In its much anticipated S-1 filing to IPO, Lyft revealed a wealth of financial detail. Finally, one of the most debated business models in venture capital is opening up to outsiders. And with Uber slowly releasing selected figures in the run-up to its own IPO it’s now possible to compare the two companies in more detail than ever before. More importantly, we can see what the path to profitability might look like.
Uber’s reporting has been scattered, so we’ve made some best-guesses to fill in the blanks and create a like-for-like comparison in the below table. The black numbers are either reported by the company’s or implied from those reported numbers. The grey numbers are estimated by Dealroom based on quarterly trends, benchmarks for similar companies and some reasonable guesswork.
Insight #1: Lyft grew revenues 2x faster than Uber, but…
Lyft grew revenues 100% to $2.2 billion, ahead of market expectations. Meanwhile, Uber grew revenues “only” 45% to $11 billion. Part of Lyft’s high revenue growth was driven by a jump in the take-rate (from 23% to 27%), which could be temporary. It’s better to look at gross bookings, where Lyft grew 76% YoY compared with 45% YoY for Uber. That’s a far less dramatic difference, especially taking into account the 5x difference in size.
Still, in Q4 Uber growth slowed down a bit further: Uber’s gross bookings increased 37% YoY and revenue increased 24% YoY.
Insight #2: Winning market share in the U.S.
Lyft has been gaining market share in the U.S. and claims 39% market share as of December 2018 by number of rides in the U.S.. Data analytics firm Second Measure, which analyzes credit card data, estimates Lyft’s market share at 29% by sales, compared with 69% for Uber. Momentum seems to be in Lyft’s favor. Part of this could be attributable to Uber’s PR problems (e.g. the #DeleteUber campaign).
The company said it had 18.6 million quarterly active riders as of December 2018. For the full year Lyft counts 31 million active riders. By comparison, Uber reports 75 million *monthly* active riders, globally. Hard to say what that translates into per quarter or per year.
Insight #3: average Lyft driver ≠ average Uber driver
Especially from the supply side (driver side), the two companies are quite different. The majority of Lyft’s drivers “drive in their free time to supplement their income.” Uber riders are mostly full-time. As a result, the average Lyft driver earns $4.3K per year, a number that’s been increasing. Meanwhile, the average Uber driver earns $16.7K per year, a number that’s been decreasing. The average Lyft driver does 1 ride per day (326 per year), whereas the average Uber driver does 5 rides per day (1,773 per year). Uber has only 1.5x more drivers than Lyft, despite Uber being 5x bigger (3 million vs 1.9 million drivers).
Also, Lyft’s revenue per ride is $13 per ride, whereas Uber’s $9 per ride. This is likely due to Uber’s presence in more densely populated areas, and its global footprint, which includes emerging markets. Lower revenue per ride isn’t better or worse per se. What matters more is overall efficiency. But it’s interesting to note nonetheless.
Insight #4: roughly similar take-rates, trending upwards for Lyft, down for Uber
Both companies have roughly similar take-rates, i.e. the percentage net revenues of gross bookings. However, both numbers are heavily distorted. Lyft has eScooter and other services, where net revenues equal bookings. We therefore cannot conclude too much from this. The below chart from Lyft’s S-1 shows the increase of Lyft’s take-rate. In theory, it could go up for a long time, driven by eScooter services (near 100% take-rate) and in the longer-term autonomous vehicles (also potentially 100% take-rates, but still very far away). In the very long-term this could drastically change the profitability of the business.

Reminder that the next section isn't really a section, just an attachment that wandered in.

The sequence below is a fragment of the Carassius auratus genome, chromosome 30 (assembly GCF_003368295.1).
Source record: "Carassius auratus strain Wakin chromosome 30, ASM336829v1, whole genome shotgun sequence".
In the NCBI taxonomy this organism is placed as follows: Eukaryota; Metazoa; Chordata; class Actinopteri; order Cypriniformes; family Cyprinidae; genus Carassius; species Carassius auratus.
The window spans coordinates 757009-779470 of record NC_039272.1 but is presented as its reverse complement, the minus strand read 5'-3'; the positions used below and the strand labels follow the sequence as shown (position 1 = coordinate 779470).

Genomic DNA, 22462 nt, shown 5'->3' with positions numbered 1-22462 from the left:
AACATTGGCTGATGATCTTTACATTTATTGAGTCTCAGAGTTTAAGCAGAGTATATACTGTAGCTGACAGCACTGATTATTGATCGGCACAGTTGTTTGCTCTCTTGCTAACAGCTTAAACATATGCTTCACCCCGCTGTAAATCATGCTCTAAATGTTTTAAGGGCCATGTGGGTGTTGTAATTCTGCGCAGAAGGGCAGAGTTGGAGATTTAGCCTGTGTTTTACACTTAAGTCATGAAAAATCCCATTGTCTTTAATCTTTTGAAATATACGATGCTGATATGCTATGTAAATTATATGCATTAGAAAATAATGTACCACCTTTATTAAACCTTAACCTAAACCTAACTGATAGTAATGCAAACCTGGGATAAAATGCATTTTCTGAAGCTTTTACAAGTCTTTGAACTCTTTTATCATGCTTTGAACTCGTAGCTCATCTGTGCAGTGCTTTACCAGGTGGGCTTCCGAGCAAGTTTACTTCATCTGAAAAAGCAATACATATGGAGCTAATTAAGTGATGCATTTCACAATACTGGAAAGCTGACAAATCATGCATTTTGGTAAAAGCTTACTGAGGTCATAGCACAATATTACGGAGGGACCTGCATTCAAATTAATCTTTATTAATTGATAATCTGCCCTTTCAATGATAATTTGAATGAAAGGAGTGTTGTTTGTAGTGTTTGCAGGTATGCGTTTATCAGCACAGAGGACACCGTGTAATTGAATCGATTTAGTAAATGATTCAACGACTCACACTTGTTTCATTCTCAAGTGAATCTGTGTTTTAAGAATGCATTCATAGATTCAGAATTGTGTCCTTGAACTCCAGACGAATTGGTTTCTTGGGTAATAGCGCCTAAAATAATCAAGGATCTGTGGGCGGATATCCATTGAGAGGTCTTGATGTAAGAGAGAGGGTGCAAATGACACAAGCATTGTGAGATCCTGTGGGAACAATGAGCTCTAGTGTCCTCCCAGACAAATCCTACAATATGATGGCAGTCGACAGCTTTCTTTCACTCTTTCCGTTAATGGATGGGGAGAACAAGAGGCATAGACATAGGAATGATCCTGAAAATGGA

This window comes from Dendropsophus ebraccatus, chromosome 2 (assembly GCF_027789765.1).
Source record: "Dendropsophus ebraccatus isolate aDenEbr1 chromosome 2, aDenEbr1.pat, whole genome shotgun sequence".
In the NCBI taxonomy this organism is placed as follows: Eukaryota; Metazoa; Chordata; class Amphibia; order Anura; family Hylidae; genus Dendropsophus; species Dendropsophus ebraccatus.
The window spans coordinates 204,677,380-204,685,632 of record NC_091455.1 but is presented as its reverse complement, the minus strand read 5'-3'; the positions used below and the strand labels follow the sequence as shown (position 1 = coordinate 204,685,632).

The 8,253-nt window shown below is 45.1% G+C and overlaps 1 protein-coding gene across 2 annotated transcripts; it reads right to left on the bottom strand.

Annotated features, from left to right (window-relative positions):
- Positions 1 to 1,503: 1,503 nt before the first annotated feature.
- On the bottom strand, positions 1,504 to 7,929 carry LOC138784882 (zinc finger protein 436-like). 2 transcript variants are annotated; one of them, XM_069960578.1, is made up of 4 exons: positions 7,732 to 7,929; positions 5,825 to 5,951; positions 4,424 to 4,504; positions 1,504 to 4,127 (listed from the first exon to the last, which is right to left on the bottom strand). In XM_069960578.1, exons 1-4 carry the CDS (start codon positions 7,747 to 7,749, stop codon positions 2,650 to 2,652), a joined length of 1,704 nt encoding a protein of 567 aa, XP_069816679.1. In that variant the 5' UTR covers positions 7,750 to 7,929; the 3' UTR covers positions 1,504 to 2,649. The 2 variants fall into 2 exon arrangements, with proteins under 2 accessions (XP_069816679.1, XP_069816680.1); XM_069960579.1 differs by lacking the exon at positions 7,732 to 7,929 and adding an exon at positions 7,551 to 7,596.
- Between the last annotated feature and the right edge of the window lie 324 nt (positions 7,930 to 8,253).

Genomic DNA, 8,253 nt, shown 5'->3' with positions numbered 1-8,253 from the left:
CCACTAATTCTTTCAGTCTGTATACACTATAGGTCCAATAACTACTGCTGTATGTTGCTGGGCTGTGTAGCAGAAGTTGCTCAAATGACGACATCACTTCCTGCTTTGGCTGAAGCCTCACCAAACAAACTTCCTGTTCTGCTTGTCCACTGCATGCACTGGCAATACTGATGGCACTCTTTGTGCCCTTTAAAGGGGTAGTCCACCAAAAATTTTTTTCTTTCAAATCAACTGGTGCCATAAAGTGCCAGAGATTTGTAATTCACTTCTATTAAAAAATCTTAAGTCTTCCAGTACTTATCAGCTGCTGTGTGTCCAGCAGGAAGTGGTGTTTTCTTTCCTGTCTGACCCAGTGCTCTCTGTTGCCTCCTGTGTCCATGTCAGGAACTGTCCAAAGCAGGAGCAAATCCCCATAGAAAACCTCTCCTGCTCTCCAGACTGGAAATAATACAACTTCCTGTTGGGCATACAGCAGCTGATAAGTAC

Insight #5: path to profitability
Back to the near term. Lyft’s margins have improved dramatically since 2016, as the following chart shows. Total costs now are 136% of revenues, down from 367% in 2016. But how many years will it take to become profitable?
Lyft’s biggest expense item is Cost of Revenue, which were $1.2 billion or 55% of revenues in 2018 (down from 100% in 2016). This primarily consists insurance premiums, regulatory costs, payment processing fees (partly Stripe) and hosting fees (it pays AWS $100 million per year!).
The next biggest expense item is Sales & Marketing, which has fallen dramatically from 133% of revenues to 36% in 2018, despite the aforementioned market share gains. In absolute terms it still increased to $0.8 billion.
In 2018 Lyft seems to have acquired roughly 13 million new riders (grew from 19 to 31 million riders, assuming almost no churn) and acquired roughly 0.6 million new drivers. Therefore it costs about $70 to acquire one new rider. Net revenue per rider is roughly $70 too, but the contribution per rider is roughly half of that, so it takes about two years to recoup these Sales & Marketing costs (in the absence of more precise data). While two years would be way too long for most other businesses, Lyft’s customers are extremely sticky.
The below chart shows the rides by cohort, demonstrating that activity by cohort actually increases, rather than decreases. We can therefore assume that Sales & marketing costs as % of sales could reduce dramatically in the long-term, to less than 10%.
The remainder of costs are General & Admin, Operations & Support and Research & Development. Together these comprise of about 45% of revenues. Without having seen any equity research yet, we’ve used the available cohort data and some estimates to see what a path to profitability could look like.
It will be interesting to see the equity research which has had the benefit of management briefings. But it seems likely that Lyft could reach profitability in 2020 (perhaps even late 2019) if it wants to.